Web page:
CHAṆḌĪ DI VĀR (the Ballad of goddess Chaṇḍī) or, to give it its exact title, Vār Srī Bhagautī Jī Kī by Gurū Gobind Siṅgh and included in the Dasam Granth, is the story of the titantic contest between Chaṇḍī and other gods on the one hand and the demons on the other. The poem allegorizes the eternal conflict between good and evil. The source of the legend is "Devī mahatmya, " a section of the Mārkaṇḍeya-purāṇa, and the narrative follows, in the main, the classical detail though the dominant interest lies in the character of Chaṇḍī which, through the creative genius of the poet, attains reality and firmness belying its mythical origin. The Vār, in Punjabi, is one of the trilogy of poems about Chaṇḍī in the Dasam Granth, the other two being in Braj.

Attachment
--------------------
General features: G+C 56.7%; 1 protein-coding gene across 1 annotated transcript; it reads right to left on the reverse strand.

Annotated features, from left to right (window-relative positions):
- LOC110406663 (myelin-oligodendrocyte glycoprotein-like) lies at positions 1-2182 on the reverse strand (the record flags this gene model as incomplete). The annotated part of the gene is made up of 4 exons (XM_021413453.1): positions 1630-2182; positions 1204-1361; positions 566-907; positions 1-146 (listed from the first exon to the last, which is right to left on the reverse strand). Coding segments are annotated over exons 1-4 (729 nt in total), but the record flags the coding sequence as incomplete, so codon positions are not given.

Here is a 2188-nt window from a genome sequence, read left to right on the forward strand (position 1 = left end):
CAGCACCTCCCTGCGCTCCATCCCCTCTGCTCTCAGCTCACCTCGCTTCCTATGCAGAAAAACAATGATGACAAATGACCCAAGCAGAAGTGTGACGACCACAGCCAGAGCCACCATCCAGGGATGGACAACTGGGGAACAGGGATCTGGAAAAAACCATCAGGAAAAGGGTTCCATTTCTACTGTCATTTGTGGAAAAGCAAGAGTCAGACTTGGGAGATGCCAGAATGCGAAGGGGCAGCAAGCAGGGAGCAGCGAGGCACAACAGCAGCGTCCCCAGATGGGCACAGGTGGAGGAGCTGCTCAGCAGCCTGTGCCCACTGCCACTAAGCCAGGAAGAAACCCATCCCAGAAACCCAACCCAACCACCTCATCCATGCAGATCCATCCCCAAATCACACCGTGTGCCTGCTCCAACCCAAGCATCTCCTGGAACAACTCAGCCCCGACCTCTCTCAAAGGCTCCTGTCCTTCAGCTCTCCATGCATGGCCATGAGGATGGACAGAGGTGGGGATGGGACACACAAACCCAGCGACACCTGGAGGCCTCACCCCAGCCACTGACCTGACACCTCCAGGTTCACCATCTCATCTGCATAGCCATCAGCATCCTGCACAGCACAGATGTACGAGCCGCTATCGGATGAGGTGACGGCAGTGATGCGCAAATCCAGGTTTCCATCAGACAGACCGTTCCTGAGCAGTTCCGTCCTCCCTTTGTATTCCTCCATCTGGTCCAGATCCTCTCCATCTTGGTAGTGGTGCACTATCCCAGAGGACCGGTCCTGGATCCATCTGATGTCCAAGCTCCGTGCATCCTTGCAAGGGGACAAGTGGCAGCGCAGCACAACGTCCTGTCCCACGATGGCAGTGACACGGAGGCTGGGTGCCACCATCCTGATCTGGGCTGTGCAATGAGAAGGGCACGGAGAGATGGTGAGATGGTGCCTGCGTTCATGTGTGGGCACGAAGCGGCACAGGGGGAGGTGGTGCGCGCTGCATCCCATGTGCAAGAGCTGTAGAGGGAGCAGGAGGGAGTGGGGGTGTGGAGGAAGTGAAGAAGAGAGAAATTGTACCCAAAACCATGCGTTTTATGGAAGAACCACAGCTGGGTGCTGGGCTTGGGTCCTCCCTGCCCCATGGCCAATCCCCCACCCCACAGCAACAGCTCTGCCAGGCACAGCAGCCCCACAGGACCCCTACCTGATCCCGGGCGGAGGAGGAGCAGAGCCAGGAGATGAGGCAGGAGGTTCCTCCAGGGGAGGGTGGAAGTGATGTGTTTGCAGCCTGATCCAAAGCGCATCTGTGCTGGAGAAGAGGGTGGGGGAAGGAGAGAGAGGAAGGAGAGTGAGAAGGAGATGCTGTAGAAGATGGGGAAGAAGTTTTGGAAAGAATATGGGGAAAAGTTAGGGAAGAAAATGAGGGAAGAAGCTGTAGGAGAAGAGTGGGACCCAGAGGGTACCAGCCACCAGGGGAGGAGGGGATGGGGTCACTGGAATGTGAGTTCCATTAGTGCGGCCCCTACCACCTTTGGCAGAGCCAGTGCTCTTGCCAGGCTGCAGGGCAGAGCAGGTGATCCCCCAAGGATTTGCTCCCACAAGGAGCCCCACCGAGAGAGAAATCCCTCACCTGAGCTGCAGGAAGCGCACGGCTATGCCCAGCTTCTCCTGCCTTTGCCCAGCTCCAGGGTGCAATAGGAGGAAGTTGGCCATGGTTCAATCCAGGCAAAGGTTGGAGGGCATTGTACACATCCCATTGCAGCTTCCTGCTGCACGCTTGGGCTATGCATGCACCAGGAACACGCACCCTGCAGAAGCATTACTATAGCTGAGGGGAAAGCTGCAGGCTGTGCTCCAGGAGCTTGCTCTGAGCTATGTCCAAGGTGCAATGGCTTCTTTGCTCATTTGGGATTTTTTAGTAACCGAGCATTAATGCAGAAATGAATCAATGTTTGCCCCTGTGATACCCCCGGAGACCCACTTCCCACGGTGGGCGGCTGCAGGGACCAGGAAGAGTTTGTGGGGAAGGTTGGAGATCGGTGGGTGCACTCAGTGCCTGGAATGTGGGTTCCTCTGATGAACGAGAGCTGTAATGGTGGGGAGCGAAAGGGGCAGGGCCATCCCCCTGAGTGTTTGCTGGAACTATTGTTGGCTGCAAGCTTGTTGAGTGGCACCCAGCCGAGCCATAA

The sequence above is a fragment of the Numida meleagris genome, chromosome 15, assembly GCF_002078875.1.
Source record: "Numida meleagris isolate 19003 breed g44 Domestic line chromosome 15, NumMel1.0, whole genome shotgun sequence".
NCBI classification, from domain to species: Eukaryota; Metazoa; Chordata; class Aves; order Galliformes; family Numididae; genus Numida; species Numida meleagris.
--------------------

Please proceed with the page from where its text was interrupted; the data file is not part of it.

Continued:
Chaṇḍī, the eight-armed goddess, consort of Śiva, the god of destruction in the Hindu mythology, is also known by the name of Durgā or Bhagautī. This last name has multiple connotations : it stands for goddess Chaṇḍī as well as for the sword, which, according to Gurū Gobind Siṅgh, is the symbol of power (śakti) and ultimately of Akāl, the Timeless One Himself. Sikhism is strictly monotheistic and Gurū Gobind Siṅgh, like his nine spiritual predecessors, promoted belief in the One Formless God, excluding all incarnations and images. He chose the Pauranic story of Durgā's valorous fight against the demons for its martial import.